From Massachusetts Economic Development Guide 2023-24

Students Set Up for Success

From MIT to elementary, avenues for academic achievement are abundant.

Students at Berkshire Community College use a digital anatomy table.
Photo courtesy of Berkshire Community College


ith a litany of prestigious universities scattered throughout the state, these meccas of higher education have set the bar high for each level of learning in the Commonwealth. From kindergarten to postgraduate, Massachusetts gives its citizens access to excellent opportunities for education.

Consistently ranked as the No. 1 public school system in America, Massachusetts schools produce students who show exceptional academic promise, boasting the overall highest math, reading and median ACT scores in the country. Much of this success can be attributed to the Massachusetts Education Reform Act (MERA) enacted in 1993. The law introduced a systematic redesign of public education in Massachusetts and sought to establish new academic standards and frameworks for the curriculum that ensured high student achievement rates. With significantly increased funding, MERA distributed the budget necessary for adequate education across each district. 

After an assessment of MERA’s impact, in 2019, the Student Opportunity Act was created to funnel additional financial support into school districts in low-income areas. With this supplemental funding, the Commonwealth ensured equal access to a high-level education across economically disadvantaged communities. When representatives signed the legislation in November of that year, Senator Jason Lewis, Senate Chair of the Joint Education Committee, noted, “This landmark legislation, years in the making, recommits our Commonwealth to one of its most fundamental values ­— that every child deserves access to a high-quality public education. Massachusetts will now have the most progressive school funding formula in the nation, designed to address the troubling opportunity and achievement gaps that persist in our public education system.”  

More Support for Workforce Preparation

In 2015, the Workforce Skills Cabinet put forth the Skills Capital Grants program, intended to help high schools, colleges and other educational institutions update their training equipment. With this new high-tech equipment, the state hoped to give students an advantage upon entering the workplace. The grants covered costs for tools for construction, engineering, healthcare, and hospitality fields of study. In the years since the Skills Capital Grants were first introduced, 538 Skills Capital Grants totaling $204 million have been awarded to different educational institutions across the state.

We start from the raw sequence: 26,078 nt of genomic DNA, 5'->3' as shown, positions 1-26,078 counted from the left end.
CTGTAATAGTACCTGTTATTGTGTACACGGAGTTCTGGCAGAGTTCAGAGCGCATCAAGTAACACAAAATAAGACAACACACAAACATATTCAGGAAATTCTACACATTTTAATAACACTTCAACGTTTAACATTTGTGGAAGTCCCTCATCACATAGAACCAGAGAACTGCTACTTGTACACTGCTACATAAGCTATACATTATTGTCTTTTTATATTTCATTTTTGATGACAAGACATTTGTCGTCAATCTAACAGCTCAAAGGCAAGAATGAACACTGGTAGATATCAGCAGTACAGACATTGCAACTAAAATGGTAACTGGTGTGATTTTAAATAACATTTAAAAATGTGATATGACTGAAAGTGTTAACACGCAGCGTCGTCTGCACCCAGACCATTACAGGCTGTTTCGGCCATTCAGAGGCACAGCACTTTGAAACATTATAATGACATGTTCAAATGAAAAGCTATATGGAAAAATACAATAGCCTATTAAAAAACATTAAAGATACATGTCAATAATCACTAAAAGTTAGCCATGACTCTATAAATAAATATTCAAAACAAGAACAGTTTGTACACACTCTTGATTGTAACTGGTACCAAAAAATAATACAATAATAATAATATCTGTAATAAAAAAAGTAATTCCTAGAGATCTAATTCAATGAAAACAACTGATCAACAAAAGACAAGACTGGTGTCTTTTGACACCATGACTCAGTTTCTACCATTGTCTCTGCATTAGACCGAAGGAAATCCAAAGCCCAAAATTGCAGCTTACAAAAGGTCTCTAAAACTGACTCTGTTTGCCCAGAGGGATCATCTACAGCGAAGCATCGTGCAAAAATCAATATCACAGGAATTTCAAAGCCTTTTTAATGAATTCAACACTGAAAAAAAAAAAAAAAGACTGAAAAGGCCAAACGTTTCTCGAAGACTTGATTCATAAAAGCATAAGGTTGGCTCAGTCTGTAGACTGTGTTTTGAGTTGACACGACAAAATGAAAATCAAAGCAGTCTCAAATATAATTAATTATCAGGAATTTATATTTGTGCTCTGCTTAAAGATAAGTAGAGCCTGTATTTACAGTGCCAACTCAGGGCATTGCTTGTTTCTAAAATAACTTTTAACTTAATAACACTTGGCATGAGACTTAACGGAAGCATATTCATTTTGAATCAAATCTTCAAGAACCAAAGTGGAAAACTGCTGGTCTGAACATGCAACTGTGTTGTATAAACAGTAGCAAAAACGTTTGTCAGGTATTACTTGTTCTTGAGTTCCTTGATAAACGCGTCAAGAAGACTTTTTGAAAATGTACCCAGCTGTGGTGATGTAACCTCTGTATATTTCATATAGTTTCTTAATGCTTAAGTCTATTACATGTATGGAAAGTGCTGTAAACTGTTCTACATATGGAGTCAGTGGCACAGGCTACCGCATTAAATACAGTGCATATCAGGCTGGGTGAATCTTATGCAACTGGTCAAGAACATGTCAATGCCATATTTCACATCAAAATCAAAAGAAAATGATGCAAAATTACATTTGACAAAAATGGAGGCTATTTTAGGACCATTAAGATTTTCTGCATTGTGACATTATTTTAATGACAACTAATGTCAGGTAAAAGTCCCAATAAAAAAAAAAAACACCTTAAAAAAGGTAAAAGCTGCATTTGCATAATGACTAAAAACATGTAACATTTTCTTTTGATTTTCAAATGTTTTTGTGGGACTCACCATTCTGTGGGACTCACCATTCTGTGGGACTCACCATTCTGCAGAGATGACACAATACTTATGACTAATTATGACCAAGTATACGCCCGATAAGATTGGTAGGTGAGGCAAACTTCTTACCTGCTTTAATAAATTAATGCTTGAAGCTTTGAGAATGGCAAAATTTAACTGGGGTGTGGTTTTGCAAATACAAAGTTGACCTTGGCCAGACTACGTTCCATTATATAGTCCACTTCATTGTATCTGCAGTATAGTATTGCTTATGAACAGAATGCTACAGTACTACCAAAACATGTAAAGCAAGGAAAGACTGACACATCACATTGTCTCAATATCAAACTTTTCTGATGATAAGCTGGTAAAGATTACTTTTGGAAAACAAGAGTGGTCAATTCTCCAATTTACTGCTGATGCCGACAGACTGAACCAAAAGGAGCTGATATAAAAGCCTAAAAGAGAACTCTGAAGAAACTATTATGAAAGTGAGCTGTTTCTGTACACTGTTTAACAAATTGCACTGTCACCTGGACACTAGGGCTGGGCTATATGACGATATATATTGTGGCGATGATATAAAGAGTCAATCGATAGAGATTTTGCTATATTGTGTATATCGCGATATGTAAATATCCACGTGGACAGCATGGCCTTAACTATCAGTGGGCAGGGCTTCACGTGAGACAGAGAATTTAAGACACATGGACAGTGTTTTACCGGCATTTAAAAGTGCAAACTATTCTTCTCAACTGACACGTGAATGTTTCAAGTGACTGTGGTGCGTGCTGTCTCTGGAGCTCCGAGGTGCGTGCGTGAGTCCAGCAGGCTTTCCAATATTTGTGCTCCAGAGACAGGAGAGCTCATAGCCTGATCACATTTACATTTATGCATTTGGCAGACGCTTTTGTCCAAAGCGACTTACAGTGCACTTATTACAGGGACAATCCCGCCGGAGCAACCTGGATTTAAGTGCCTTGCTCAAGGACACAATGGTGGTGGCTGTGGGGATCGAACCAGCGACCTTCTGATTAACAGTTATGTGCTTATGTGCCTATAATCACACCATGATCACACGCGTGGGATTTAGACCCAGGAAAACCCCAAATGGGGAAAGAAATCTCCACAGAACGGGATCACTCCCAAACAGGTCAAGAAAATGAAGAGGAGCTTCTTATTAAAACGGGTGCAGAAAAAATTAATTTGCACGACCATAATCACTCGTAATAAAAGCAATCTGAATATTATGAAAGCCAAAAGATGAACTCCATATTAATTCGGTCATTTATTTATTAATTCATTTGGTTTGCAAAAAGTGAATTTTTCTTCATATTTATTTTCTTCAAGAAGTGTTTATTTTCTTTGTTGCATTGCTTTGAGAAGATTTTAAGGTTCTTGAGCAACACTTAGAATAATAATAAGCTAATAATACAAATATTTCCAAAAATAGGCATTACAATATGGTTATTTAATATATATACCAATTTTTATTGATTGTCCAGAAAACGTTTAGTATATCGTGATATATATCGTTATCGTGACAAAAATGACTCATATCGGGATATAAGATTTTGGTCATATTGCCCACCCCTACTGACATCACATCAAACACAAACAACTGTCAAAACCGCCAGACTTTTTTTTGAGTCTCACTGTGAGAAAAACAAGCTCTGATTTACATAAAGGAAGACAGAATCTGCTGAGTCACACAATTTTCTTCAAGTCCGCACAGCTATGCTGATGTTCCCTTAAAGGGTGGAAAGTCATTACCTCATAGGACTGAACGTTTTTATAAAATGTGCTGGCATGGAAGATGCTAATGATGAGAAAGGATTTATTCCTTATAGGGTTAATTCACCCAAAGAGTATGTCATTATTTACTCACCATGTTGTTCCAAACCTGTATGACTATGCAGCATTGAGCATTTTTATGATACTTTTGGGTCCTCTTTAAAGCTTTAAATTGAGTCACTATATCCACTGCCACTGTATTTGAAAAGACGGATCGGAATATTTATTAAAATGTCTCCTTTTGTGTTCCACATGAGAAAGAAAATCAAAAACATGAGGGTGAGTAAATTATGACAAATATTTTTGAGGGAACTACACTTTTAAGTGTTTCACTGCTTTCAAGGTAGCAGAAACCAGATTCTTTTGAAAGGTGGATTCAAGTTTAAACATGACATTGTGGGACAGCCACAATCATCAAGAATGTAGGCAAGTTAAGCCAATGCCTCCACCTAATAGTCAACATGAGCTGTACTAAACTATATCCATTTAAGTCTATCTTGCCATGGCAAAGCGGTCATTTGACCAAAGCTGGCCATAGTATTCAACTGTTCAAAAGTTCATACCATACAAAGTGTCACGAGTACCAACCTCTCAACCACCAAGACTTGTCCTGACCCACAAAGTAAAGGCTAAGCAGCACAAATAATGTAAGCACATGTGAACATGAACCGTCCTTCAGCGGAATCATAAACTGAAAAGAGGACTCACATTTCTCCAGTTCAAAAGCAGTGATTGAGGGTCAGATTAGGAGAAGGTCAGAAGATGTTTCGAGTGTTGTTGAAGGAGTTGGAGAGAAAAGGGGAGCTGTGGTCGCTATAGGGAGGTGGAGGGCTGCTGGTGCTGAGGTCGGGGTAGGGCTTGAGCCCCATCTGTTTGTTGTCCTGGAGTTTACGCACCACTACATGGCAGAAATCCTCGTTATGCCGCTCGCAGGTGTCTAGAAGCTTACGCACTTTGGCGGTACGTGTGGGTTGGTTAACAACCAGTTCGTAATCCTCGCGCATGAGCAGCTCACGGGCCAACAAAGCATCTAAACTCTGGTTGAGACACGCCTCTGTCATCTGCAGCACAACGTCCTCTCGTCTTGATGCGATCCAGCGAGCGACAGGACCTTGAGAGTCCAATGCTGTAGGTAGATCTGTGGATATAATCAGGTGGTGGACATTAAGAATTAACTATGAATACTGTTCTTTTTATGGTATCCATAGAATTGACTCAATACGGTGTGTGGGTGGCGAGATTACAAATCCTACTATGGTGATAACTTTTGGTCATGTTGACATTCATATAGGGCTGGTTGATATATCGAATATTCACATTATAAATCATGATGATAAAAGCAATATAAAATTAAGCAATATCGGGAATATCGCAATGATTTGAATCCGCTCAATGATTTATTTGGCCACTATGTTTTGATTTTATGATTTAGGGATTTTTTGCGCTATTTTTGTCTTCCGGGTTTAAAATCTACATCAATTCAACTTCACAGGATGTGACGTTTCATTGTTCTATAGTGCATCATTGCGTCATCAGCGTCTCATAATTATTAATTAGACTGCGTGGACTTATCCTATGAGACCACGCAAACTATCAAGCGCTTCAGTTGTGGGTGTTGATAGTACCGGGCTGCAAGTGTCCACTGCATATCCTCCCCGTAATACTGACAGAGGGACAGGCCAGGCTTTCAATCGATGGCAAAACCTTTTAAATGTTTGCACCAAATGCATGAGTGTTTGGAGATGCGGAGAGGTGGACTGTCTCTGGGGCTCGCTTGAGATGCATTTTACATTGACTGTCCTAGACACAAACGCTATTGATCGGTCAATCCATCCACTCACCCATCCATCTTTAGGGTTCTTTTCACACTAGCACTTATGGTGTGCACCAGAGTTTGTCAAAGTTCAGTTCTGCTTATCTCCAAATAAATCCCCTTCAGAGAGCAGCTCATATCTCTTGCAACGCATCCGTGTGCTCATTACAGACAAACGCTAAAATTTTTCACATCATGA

Most recently, in July 2022, $15 million in workforce training grants were awarded to Massachusetts’ 15 community colleges. This initiative is geared towards expanding training programs in high-demand industries such as education, manufacturing, information technology and cybersecurity, with one-third of funding focused on building capacity in training programs for the healthcare industry. Through this act, 1,500 individuals will receive specialized training at no cost. Investing in these students secures a prosperous future for Massachusetts, as 90% of Massachusetts Community College alums stay within the Commonwealth.

“These grants complement our administration’s ongoing work to address the skills gap by building additional training capacity at all the Commonwealth’s community colleges, so people have opportunities to gain hands-on skills and knowledge in growing industries,” said former Gov. Charlie Baker. “It is crucial that we provide more residents with quality training options and eliminate the gaps between what skills the Massachusetts workforce has and what skills employers need.”

The Bay State’s continual efforts to broaden educational opportunities are reflected in the achievements of its thriving industries. As a leader at the forefront in clean, green, and blue technologies, life sciences, advanced manufacturing, financial services, information technology, aerospace, defense and robotics, the Commonwealth has continued to funnel resources into the education of its most essential workers. Now, in creating access to an adequate education across all age groups, Massachusetts shows that it is never too early to start on the path to success. 

Site Selection online is a worldwide service of Conway Data, Inc. ©1983-2024, all rights reserved. Data is from many sources and not warranted to be accurate or current. To unsubscribe from our print magazine, contact Julie Clarke. For general inquiries, visit our contact page. For technical inquiries contact the Webmaster.